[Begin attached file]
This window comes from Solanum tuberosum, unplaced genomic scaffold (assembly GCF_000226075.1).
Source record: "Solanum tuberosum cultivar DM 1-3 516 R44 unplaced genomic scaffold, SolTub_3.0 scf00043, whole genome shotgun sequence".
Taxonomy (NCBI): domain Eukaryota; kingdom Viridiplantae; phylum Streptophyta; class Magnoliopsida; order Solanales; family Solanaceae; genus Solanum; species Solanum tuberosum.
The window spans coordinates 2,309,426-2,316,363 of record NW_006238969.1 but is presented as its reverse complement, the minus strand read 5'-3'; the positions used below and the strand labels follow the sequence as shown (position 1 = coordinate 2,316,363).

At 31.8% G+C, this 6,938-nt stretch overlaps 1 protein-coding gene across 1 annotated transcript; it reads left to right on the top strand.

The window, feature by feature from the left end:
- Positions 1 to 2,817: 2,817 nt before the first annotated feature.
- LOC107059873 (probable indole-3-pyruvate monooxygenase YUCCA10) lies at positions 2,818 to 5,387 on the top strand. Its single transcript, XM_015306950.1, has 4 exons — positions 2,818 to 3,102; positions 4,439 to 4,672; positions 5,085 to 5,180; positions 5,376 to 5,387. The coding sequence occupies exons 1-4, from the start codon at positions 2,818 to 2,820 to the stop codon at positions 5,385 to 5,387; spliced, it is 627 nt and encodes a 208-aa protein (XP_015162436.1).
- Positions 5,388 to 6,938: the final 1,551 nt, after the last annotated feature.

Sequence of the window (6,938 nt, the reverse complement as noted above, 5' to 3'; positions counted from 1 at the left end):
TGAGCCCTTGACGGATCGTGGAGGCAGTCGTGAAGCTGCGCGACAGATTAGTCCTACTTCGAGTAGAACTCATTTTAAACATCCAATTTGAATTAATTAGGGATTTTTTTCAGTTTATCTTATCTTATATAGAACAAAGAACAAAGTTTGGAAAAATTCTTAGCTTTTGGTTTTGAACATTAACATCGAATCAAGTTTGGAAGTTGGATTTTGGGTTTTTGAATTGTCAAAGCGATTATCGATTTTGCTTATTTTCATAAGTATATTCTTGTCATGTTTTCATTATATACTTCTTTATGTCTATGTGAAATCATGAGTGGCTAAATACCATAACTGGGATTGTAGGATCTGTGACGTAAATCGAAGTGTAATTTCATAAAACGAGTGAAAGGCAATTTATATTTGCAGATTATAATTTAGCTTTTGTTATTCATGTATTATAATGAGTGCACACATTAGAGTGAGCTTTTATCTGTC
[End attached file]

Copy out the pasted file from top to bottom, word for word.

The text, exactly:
This window comes from Solanum tuberosum, unplaced genomic scaffold (assembly GCF_000226075.1).
Source record: "Solanum tuberosum cultivar DM 1-3 516 R44 unplaced genomic scaffold, SolTub_3.0 scf00043, whole genome shotgun sequence".
Taxonomy (NCBI): domain Eukaryota; kingdom Viridiplantae; phylum Streptophyta; class Magnoliopsida; order Solanales; family Solanaceae; genus Solanum; species Solanum tuberosum.
The window spans coordinates 2,309,426-2,316,363 of record NW_006238969.1 but is presented as its reverse complement, the minus strand read 5'-3'; the positions used below and the strand labels follow the sequence as shown (position 1 = coordinate 2,316,363).

At 31.8% G+C, this 6,938-nt stretch overlaps 1 protein-coding gene across 1 annotated transcript; it reads left to right on the top strand.

The window, feature by feature from the left end:
- Positions 1 to 2,817: 2,817 nt before the first annotated feature.
- LOC107059873 (probable indole-3-pyruvate monooxygenase YUCCA10) lies at positions 2,818 to 5,387 on the top strand. Its single transcript, XM_015306950.1, has 4 exons — positions 2,818 to 3,102; positions 4,439 to 4,672; positions 5,085 to 5,180; positions 5,376 to 5,387. The coding sequence occupies exons 1-4, from the start codon at positions 2,818 to 2,820 to the stop codon at positions 5,385 to 5,387; spliced, it is 627 nt and encodes a 208-aa protein (XP_015162436.1).
- Positions 5,388 to 6,938: the final 1,551 nt, after the last annotated feature.

Sequence of the window (6,938 nt, the reverse complement as noted above, 5' to 3'; positions counted from 1 at the left end):
TGAGCCCTTGACGGATCGTGGAGGCAGTCGTGAAGCTGCGCGACAGATTAGTCCTACTTCGAGTAGAACTCATTTTAAACATCCAATTTGAATTAATTAGGGATTTTTTTCAGTTTATCTTATCTTATATAGAACAAAGAACAAAGTTTGGAAAAATTCTTAGCTTTTGGTTTTGAACATTAACATCGAATCAAGTTTGGAAGTTGGATTTTGGGTTTTTGAATTGTCAAAGCGATTATCGATTTTGCTTATTTTCATAAGTATATTCTTGTCATGTTTTCATTATATACTTCTTTATGTCTATGTGAAATCATGAGTGGCTAAATACCATAACTGGGATTGTAGGATCTGTGACGTAAATCGAAGTGTAATTTCATAAAACGAGTGAAAGGCAATTTATATTTGCAGATTATAATTTAGCTTTTGTTATTCATGTATTATAATGAGTGCACACATTAGAGTGAGCTTTTATCTGTC